Madness at the museum

One of the perks of having young children is that I get to visit the museum at least once a year. On our last trip, after spending a fair chunk of the afternoon looking at dinosaur bones and the reptile display, I managed to steer my hubby and kids towards a new exhibition on the human body.

While the rest of the family got caught up looking at replicas of the human skeleton, I walked ahead and found myself in a darkened room with a display on the human brain and mental illness.

Now, here I should stop and mention that despite having been diagnosed with bipolar disorder, I have never read anything on the history of mental illness. I really had no idea what life was like for people with a mental illness 20, 50 or even 100 years ago.

And so I found myself absorbed in what I was reading: stories of people sent to mental asylums – sometimes never to be released – and people forced to endure barbaric procedures like partial labotomies – in an effort to fix their depression.

At the centre of the display was what looked like a wooden cupboard, with a small hatch for passing food through. Turns out this was a form of solitary confinement in the asylums – used for locking up people experiencing manic episodes or deemed uncontrollable.

Along the walls were photographs of these mental asylums – horrific images showing mentally unwell people being treated like prisoners, rather than unwell patients. One image was of a ‘cell’ where someone had drawn all over the walls – and amongst the scribbles were the words “Let me out!”

Standing there – I felt shocked to my core. Is this what would have happened to me – or others I know with a mental illness – had we been born 50 years ago?

Not once had I stopped to give thanks for the wide range of medication and treatments that are available today for those with mental illness. Medication that makes it possible for me to live a normal life – to be a wife, a mother and a valued employee.

Sure, I’ve had some bad experiences – and there’s still a long way to go in understanding and treating mental illnesses. But at least things are headed in the right direction. And I’m no longer at risk of  having half my brain removed in an effort to treat a depressive episode.

insane-asylum-brentwood

Patients at an insane asylum in the 1950’s.

Advertisements

Unforgiveness: Don’t let it corrode you

Many of us have been through hard times.   And it’s only natural when we’re hurt to want to revisit the source of that hurt, time and time again.

After I was subject to humiliating treatment by carers in a public psychiatric ward, I found it hard to forgive.  I came out of hospital with all sorts of plans for how I would get revenge – wanting to sue the hospital or let the media know what went on inside the walls of the locked ward of that hospital.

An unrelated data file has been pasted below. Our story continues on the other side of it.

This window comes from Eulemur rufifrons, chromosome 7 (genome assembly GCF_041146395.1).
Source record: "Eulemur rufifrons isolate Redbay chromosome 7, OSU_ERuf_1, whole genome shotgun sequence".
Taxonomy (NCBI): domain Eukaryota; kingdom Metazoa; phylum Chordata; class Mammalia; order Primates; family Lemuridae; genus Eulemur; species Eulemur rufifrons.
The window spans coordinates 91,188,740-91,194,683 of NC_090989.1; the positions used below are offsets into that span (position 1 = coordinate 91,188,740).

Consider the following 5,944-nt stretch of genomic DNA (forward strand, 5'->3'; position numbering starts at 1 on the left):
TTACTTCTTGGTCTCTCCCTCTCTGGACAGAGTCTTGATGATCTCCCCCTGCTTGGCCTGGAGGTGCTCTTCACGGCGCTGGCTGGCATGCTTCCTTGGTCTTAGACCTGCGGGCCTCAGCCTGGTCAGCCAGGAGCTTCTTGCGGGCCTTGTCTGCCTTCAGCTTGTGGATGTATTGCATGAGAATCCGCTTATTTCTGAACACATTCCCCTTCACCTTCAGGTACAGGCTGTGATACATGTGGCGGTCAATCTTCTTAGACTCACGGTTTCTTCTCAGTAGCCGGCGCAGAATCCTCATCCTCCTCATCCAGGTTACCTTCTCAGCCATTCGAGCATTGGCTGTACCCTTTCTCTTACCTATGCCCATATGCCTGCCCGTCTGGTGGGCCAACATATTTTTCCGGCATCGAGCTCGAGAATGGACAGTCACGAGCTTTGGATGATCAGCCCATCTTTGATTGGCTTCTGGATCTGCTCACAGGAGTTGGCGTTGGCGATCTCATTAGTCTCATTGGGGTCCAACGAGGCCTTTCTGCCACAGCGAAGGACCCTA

My family convinced me this wasn’t appropriate – that that the staff were only doing their (very hard) job.  But I felt let down by the medical profession, and angry that carers and nurses could have treated me so brutally.

Eventually, I stopped ranting and raving about their behaviour toward me and other patients.  But to be honest, it was only years later that I found it within myself to forgive them.

Those carers will never know that I’ve forgiven them.  But I knew that I needed to forgive them anyway.

We all know bitter people.  They’re the ones that no one really enjoys being around because they wallow in self-pity and seem to constantly go on about every little thing that has ever happened to them.

Like a cancerous cell or a dangerous mould spore, bitterness thrives in the dark recesses of our hearts and feeds on every new thought or spite or hatred that comes our way.  And like an ulcer aggravated by worry, or a heart condition made worse by stress, it can be physically and emotionally debilitating.

I admit that I struggled with feelings of bitterness about what had happened to me in the psychiatric ward.  I felt that the horror of my experience somehow ‘exempt’ me from the need to forgive.

But something within me knew that I needed to forgive.  Unforgiveness eats away at us until it spills out and corrodes everything around. And so, I dropped thoughts of revenge and I forgave.

While forgiving didn’t take away my pain entirely, it kept me from being sucked down into the downward spiral of resentment.

Once you are able to let go of wrongs that have been done to you, it changes everything.  It will change your relationships, your attitudes and your whole approach to living.

Forgiving isn’t a sign of weakness.  It’s a sign of strength.

Have you ever struggled with feelings of bitterness?  Have you ever had to forgive people in the medical profession, or friends and family, for the way they have treated you while you were unwell?